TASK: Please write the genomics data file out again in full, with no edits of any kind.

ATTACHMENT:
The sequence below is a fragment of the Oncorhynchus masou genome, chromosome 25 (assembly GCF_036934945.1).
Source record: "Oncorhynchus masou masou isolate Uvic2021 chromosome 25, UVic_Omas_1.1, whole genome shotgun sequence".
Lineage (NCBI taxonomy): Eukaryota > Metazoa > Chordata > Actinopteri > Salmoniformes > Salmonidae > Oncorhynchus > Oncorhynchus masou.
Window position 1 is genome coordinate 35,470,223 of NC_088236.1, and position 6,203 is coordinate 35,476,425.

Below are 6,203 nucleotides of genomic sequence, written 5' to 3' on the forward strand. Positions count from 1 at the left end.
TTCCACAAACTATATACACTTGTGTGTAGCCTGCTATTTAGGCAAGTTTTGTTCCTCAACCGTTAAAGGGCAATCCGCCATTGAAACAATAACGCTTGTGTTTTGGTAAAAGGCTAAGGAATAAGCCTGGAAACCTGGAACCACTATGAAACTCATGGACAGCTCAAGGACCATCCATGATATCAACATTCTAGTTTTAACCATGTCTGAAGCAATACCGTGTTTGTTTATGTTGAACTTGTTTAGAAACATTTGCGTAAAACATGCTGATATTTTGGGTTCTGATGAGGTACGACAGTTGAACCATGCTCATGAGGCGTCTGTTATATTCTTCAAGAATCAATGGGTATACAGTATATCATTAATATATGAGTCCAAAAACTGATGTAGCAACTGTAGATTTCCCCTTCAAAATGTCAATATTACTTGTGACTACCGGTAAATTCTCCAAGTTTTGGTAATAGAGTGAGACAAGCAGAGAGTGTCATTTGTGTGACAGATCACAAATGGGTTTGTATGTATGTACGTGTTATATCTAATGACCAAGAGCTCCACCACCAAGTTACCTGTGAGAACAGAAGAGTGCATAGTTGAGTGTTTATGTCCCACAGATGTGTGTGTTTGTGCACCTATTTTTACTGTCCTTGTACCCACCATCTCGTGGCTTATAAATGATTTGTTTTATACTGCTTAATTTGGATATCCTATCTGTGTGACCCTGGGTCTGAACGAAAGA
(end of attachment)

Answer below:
The sequence below is a fragment of the Oncorhynchus masou genome, chromosome 25 (assembly GCF_036934945.1).
Source record: "Oncorhynchus masou masou isolate Uvic2021 chromosome 25, UVic_Omas_1.1, whole genome shotgun sequence".
Lineage (NCBI taxonomy): Eukaryota > Metazoa > Chordata > Actinopteri > Salmoniformes > Salmonidae > Oncorhynchus > Oncorhynchus masou.
Window position 1 is genome coordinate 35,470,223 of NC_088236.1, and position 6,203 is coordinate 35,476,425.

Below are 6,203 nucleotides of genomic sequence, written 5' to 3' on the forward strand. Positions count from 1 at the left end.
TTCCACAAACTATATACACTTGTGTGTAGCCTGCTATTTAGGCAAGTTTTGTTCCTCAACCGTTAAAGGGCAATCCGCCATTGAAACAATAACGCTTGTGTTTTGGTAAAAGGCTAAGGAATAAGCCTGGAAACCTGGAACCACTATGAAACTCATGGACAGCTCAAGGACCATCCATGATATCAACATTCTAGTTTTAACCATGTCTGAAGCAATACCGTGTTTGTTTATGTTGAACTTGTTTAGAAACATTTGCGTAAAACATGCTGATATTTTGGGTTCTGATGAGGTACGACAGTTGAACCATGCTCATGAGGCGTCTGTTATATTCTTCAAGAATCAATGGGTATACAGTATATCATTAATATATGAGTCCAAAAACTGATGTAGCAACTGTAGATTTCCCCTTCAAAATGTCAATATTACTTGTGACTACCGGTAAATTCTCCAAGTTTTGGTAATAGAGTGAGACAAGCAGAGAGTGTCATTTGTGTGACAGATCACAAATGGGTTTGTATGTATGTACGTGTTATATCTAATGACCAAGAGCTCCACCACCAAGTTACCTGTGAGAACAGAAGAGTGCATAGTTGAGTGTTTATGTCCCACAGATGTGTGTGTTTGTGCACCTATTTTTACTGTCCTTGTACCCACCATCTCGTGGCTTATAAATGATTTGTTTTATACTGCTTAATTTGGATATCCTATCTGTGTGACCCTGGGTCTGAACGAAAGA